The researchers found that when sensory cues from the hands and eyes differ from one another, the brain effectively splits the difference to produce a single mental image. The researchers describe the middle ground as a "weighted average" because in any given individual, one sense may have more influence than the other. When the discrepancy is too large, however, the brain reverts to information from a single cue - from the eyes, for instance - to make a judgment about what is true.
The findings, reported Friday, Nov. 22, in the journal Science, could spur advances in virtual reality programs and remote surgery applications, which rely upon accurately mimicking visual and haptic (touch) cues.
In a series of experiments, the researchers divided 12 subjects into two groups. One group received two different types of visual cues, while the other received visual and haptic cues. The visual-haptic group assessed three horizontal bars. Two appeared equally thick to the eye and hand in all instances, while the third bar alternately appeared thicker or thinner to the eye or hand. The group with two visual inputs assessed surface orientation, with two surfaces appearing equally slanted according to two visual cues, while a third appeared more slanted according to one cue and less slanted according to the other.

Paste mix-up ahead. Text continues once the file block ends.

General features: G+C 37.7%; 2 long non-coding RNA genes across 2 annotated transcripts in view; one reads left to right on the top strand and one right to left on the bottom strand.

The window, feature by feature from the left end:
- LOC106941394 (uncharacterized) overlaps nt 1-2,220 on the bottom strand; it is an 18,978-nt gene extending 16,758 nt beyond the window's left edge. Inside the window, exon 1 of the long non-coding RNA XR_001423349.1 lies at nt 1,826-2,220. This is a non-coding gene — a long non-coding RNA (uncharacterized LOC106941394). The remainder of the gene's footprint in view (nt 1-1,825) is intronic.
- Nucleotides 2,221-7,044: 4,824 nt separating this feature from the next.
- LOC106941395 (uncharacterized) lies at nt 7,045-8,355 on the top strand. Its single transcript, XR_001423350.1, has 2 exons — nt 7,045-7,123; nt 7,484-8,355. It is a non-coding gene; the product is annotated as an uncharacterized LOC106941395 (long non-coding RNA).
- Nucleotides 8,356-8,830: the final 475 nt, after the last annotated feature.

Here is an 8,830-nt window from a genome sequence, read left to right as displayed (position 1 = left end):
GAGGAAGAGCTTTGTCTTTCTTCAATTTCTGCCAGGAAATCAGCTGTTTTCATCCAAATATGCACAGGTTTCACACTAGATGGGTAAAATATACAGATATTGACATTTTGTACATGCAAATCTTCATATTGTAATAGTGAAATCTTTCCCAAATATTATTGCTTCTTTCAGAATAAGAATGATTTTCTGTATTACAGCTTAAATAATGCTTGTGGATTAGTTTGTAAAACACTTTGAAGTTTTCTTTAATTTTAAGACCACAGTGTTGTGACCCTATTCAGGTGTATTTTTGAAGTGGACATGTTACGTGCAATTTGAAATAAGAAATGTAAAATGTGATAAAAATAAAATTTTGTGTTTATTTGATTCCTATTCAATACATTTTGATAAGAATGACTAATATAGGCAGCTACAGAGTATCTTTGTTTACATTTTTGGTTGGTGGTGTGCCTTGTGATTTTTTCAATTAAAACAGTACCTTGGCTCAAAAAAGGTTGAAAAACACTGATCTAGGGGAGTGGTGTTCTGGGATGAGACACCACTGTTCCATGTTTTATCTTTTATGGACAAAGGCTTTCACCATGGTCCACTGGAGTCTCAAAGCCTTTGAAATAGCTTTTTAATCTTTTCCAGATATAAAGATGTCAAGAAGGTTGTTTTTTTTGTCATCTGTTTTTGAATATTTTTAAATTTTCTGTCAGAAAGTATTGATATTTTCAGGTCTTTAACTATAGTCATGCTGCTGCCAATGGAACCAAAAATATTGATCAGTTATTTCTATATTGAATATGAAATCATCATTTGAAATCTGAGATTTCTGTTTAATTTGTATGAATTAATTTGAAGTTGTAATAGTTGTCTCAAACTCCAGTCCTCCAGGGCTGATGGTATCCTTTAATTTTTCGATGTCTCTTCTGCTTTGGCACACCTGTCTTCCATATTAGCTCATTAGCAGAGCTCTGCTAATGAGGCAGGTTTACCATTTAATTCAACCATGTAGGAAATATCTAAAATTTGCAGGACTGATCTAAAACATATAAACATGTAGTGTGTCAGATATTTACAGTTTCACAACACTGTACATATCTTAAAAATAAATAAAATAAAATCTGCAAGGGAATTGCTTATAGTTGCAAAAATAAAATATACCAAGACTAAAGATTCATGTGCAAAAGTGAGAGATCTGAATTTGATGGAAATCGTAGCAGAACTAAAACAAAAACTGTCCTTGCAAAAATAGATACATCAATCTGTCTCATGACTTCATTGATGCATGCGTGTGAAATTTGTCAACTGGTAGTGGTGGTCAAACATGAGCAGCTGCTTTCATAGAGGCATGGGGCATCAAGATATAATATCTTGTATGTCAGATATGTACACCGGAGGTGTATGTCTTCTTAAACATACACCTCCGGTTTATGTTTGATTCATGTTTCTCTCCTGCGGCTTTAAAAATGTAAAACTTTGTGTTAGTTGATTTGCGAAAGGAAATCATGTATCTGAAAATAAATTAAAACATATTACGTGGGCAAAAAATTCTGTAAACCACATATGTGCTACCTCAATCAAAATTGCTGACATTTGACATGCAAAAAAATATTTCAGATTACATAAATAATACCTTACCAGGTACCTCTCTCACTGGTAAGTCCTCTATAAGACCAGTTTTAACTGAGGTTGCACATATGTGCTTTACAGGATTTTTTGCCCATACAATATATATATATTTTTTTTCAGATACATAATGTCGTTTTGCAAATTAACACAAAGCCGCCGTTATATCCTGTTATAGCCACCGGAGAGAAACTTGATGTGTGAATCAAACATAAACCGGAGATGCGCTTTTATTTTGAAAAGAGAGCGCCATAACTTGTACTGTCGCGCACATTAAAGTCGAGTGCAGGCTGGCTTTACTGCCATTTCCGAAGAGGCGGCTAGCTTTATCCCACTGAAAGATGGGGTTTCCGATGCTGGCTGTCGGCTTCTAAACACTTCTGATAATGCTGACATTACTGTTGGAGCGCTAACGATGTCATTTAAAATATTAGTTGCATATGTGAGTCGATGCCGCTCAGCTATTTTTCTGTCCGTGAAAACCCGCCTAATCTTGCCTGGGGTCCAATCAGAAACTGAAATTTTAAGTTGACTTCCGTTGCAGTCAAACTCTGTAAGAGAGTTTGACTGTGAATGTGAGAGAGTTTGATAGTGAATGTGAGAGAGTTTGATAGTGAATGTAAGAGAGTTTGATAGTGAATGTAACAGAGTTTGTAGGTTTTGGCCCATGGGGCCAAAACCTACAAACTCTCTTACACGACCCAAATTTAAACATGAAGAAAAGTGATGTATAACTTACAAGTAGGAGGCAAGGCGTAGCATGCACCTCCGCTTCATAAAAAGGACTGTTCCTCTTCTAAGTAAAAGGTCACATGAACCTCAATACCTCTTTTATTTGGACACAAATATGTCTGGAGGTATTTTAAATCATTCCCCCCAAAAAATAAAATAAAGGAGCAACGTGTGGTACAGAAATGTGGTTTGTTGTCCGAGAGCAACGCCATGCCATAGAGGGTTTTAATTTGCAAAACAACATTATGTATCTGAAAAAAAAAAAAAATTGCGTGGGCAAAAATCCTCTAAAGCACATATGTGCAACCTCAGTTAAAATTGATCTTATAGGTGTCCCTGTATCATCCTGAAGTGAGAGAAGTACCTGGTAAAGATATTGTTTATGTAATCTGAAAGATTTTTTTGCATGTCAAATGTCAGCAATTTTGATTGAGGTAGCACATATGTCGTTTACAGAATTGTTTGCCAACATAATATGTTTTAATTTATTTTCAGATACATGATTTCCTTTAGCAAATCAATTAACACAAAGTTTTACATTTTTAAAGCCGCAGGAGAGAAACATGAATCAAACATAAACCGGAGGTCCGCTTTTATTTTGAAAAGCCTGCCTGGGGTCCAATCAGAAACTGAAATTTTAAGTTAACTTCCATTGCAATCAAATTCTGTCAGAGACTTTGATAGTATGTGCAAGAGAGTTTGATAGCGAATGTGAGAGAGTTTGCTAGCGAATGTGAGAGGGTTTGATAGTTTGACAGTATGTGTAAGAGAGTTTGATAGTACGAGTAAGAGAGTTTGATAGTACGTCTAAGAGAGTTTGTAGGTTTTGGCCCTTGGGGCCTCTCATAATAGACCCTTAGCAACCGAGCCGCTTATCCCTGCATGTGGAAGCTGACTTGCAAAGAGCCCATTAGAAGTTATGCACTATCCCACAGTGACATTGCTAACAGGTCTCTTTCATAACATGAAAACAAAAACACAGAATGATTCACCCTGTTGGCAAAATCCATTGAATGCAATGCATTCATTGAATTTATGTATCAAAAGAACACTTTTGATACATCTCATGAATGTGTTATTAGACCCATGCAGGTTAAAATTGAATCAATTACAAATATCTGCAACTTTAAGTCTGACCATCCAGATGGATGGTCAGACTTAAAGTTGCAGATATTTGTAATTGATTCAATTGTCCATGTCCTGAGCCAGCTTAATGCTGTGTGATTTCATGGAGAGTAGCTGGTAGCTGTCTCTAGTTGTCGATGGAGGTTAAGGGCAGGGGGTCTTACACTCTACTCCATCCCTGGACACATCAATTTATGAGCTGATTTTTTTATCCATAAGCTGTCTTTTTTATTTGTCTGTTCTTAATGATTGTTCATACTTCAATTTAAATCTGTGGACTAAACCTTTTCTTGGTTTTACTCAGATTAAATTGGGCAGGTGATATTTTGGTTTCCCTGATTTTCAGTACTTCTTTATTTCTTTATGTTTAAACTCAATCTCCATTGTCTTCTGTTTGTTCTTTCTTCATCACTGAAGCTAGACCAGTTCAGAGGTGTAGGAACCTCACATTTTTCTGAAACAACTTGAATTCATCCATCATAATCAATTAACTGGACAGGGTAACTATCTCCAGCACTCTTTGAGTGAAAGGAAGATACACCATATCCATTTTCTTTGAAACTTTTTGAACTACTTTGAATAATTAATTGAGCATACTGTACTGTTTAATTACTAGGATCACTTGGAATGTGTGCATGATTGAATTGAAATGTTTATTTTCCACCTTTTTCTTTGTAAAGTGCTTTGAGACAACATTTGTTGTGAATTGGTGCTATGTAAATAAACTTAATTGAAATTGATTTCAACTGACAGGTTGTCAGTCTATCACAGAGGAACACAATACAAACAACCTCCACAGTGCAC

To manipulate the sensory cues, the researchers used force-feedback technology to simulate touch, and shutter glasses to simulate 3-D visual stimuli. Participants in the visual-haptic group inserted their thumb and forefinger into the device to "feel" an object projected onto a computer monitor. Through the devices, they see and feel the virtual object.